Like Words Together Reflections from the deep end of Practice.


The Weight of Her Regret

It has really hit me the past couple of weeks just how ill my Mom is. It wasn't that I was truly in denial, but just a real depth of grief that I've been feeling. I think the bittersweet energy of getting ready for a trip to the Oregon coast this past weekend, the sense of urgency around taking trips with her while she can still enjoy them is part of it. Another was overhearing her say to someone at a gallery that she was dying.

What occurred to me is that I've never heard my Mom make that kind of admission. She's always met cancer, or her other ills, head on and ready for a fight. Her response has always been that she's going to beat this latest assault to her body. Now she doesn't say that, she says that she is dying. She's does offer that she believes in miracles, so who knows what could happen, but that is usually an aside to saying she's finally, right now, alright with dying.

The cancer, somewhat at the top of her stomach, is late into Stage 2. This usually means it has spread to multiple layers of the stomach and/or the lymph nodes. It is causing her discomfort, nausea, and vomiting, particularly if she eats things that are difficult for the stomach to process. Because of these problems she's fighting some malnourishment already.

Last week CK and I picked up Mom and took her to a small place south of Yachats. She had been a little worried at first about what she'd eat, but finally decided she was up for trying new things. I spent much of last week cooking several dishes that were vegan and all soy-free except for the chick pea salad, which had Vegenaise in it. Mom has at times been a little sensitive to soy, although it has been hard to pin down.

We noticed she did pretty well with small meals. I made her a fruit smoothie each morning and added some brown rice protein. She enjoyed our vegan, some raw, dishes very much and didn't seem to get sick from eating them. She did end up eating too much of the lentil/walnut loaf with mashed potatoes & gravy, this made her somewhat nauseated, but she was alright after laying down to rest for a while.

One afternoon we ate out and she ordered a hamburger with bacon and cheese. We didn't say anything, at this juncture it seems rather pointless to bug her. After, back at the inn, CK and I went out onto the rocky shore and Mom lay down. She told us later that this overly indulgent meal ended up making her really nauseated and she eventually vomited. I was relieved when later that day she was able to eat and enjoy a tostada with homemade, refried black beans on a baked corn tortilla.

There she was, very literally made ill by her bad choice and regretting it. I would later point out, after she was feeling better and able to hear it, that the animal proteins and fats are probably more difficult for her stomach to deal with, especially in such a large serving. I don't think a vegan diet will save my Mom's life at all, but I did see in the long weekend that the smaller, vegan meals we're easier on her body.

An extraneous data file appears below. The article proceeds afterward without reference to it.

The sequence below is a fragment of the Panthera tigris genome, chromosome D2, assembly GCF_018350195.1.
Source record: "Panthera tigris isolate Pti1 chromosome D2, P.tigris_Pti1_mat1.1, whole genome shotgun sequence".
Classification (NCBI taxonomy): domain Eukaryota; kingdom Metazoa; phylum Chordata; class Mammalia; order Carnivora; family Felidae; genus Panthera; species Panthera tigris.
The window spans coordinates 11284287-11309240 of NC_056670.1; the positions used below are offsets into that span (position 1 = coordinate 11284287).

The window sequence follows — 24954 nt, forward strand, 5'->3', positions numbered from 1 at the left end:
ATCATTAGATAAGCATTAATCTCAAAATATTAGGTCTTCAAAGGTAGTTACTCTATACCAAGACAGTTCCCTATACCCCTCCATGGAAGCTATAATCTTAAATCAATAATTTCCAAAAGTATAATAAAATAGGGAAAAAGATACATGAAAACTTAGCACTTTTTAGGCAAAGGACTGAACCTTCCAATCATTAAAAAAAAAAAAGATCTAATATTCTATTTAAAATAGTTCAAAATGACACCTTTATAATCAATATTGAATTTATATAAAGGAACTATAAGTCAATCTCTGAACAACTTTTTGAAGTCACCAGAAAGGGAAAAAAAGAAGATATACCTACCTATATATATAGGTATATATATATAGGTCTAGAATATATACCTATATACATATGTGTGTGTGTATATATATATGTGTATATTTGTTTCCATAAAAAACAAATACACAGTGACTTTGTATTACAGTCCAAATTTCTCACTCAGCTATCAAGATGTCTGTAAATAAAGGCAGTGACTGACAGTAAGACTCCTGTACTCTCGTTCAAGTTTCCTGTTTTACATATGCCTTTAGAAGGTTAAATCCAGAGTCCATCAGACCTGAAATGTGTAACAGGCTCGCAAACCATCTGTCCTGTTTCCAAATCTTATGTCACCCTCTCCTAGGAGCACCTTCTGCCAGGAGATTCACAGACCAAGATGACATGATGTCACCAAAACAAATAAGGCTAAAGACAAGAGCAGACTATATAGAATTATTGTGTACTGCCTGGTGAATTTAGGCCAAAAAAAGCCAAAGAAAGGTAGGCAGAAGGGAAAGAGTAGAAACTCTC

I later recalled listening to her order that hamburger, hearing the mix of defiance and guilt in her voice. She knew she was doing the wrong thing for her body, but she didn't want to feel like she was somehow denying herself. My Mom's choices so often seem like a child is making them, a child who wants to be indulged and doesn't give a damn about any potential consequences. I've watched this pattern with her again and again, in so many different variations.

Like so many things it seems pointless, cruel even, to shine a light too brightly on her continually making poor choices. Once or twice something she said triggered a painful memory and I felt angry at her for trying to rewrite events in my life, trying to cast herself in a more favorable light. It would strike me how childish the behavior was in many ways, like the bad choices about food, and how sad. The anger would die down pretty quickly I noticed, leaving behind layers and layers of sadness.

I'm sad my Mom is dying. I'll think about something, like what she's doing for Christmas, and it will occur to me that she could be gone before then. I'm sad for the anger I still feel over many of the selfish, mindless choices she's made, but it seems so trivial to bring them up when I watch her and see the layers of pain she's dealing with. I'm sad for all the poor choices she's made and the many ways those choices have left her regretful and unhappy; I can see the weight of the unhappiness and regret on her.

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